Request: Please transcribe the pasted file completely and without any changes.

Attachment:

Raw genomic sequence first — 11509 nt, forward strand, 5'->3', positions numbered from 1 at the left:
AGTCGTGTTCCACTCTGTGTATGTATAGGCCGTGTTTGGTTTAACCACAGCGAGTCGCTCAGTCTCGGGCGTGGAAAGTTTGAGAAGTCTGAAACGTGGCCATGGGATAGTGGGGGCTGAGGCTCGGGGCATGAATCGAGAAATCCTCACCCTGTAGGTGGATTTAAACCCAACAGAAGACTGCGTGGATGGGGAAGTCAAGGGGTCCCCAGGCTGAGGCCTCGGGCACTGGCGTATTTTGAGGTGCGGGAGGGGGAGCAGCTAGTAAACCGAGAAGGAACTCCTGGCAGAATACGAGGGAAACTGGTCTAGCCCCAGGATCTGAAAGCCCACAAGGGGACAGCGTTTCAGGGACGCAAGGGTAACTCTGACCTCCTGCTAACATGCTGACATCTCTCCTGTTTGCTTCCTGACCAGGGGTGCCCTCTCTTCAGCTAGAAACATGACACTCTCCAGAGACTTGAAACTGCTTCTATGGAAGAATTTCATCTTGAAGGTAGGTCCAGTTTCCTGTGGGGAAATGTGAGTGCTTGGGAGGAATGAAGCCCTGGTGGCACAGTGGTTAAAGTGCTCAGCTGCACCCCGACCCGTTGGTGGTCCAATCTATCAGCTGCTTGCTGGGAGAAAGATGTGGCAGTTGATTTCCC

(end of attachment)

Raw genomic sequence first — 11509 nt, forward strand, 5'->3', positions numbered from 1 at the left:
AGTCGTGTTCCACTCTGTGTATGTATAGGCCGTGTTTGGTTTAACCACAGCGAGTCGCTCAGTCTCGGGCGTGGAAAGTTTGAGAAGTCTGAAACGTGGCCATGGGATAGTGGGGGCTGAGGCTCGGGGCATGAATCGAGAAATCCTCACCCTGTAGGTGGATTTAAACCCAACAGAAGACTGCGTGGATGGGGAAGTCAAGGGGTCCCCAGGCTGAGGCCTCGGGCACTGGCGTATTTTGAGGTGCGGGAGGGGGAGCAGCTAGTAAACCGAGAAGGAACTCCTGGCAGAATACGAGGGAAACTGGTCTAGCCCCAGGATCTGAAAGCCCACAAGGGGACAGCGTTTCAGGGACGCAAGGGTAACTCTGACCTCCTGCTAACATGCTGACATCTCTCCTGTTTGCTTCCTGACCAGGGGTGCCCTCTCTTCAGCTAGAAACATGACACTCTCCAGAGACTTGAAACTGCTTCTATGGAAGAATTTCATCTTGAAGGTAGGTCCAGTTTCCTGTGGGGAAATGTGAGTGCTTGGGAGGAATGAAGCCCTGGTGGCACAGTGGTTAAAGTGCTCAGCTGCACCCCGACCCGTTGGTGGTCCAATCTATCAGCTGCTTGCTGGGAGAAAGATGTGGCAGTTGATTTCCC